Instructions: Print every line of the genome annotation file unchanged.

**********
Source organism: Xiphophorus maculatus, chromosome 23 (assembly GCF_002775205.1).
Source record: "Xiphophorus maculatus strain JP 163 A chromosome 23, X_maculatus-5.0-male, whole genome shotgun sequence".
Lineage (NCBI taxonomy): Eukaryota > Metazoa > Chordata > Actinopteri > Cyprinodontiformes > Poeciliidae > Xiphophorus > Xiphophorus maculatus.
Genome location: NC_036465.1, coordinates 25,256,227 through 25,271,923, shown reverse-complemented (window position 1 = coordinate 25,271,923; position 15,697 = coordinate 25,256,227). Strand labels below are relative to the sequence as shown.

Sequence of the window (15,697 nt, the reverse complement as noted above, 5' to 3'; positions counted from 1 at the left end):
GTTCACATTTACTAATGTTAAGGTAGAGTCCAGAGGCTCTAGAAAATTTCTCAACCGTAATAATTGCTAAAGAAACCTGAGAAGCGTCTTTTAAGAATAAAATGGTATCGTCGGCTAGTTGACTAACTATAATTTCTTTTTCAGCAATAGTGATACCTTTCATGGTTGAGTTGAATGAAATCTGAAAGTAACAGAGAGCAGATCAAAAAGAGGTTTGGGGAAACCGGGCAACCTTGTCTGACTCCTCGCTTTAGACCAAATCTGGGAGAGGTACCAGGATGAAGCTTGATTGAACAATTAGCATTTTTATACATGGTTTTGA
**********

Source organism: Xiphophorus maculatus, chromosome 23 (assembly GCF_002775205.1).
Source record: "Xiphophorus maculatus strain JP 163 A chromosome 23, X_maculatus-5.0-male, whole genome shotgun sequence".
Lineage (NCBI taxonomy): Eukaryota > Metazoa > Chordata > Actinopteri > Cyprinodontiformes > Poeciliidae > Xiphophorus > Xiphophorus maculatus.
Genome location: NC_036465.1, coordinates 25,256,227 through 25,271,923, shown reverse-complemented (window position 1 = coordinate 25,271,923; position 15,697 = coordinate 25,256,227). Strand labels below are relative to the sequence as shown.

Sequence of the window (15,697 nt, the reverse complement as noted above, 5' to 3'; positions counted from 1 at the left end):
GTTCACATTTACTAATGTTAAGGTAGAGTCCAGAGGCTCTAGAAAATTTCTCAACCGTAATAATTGCTAAAGAAACCTGAGAAGCGTCTTTTAAGAATAAAATGGTATCGTCGGCTAGTTGACTAACTATAATTTCTTTTTCAGCAATAGTGATACCTTTCATGGTTGAGTTGAATGAAATCTGAAAGTAACAGAGAGCAGATCAAAAAGAGGTTTGGGGAAACCGGGCAACCTTGTCTGACTCCTCGCTTTAGACCAAATCTGGGAGAGGTACCAGGATGAAGCTTGATTGAACAATTAGCATTTTTATACATGGTTTTGA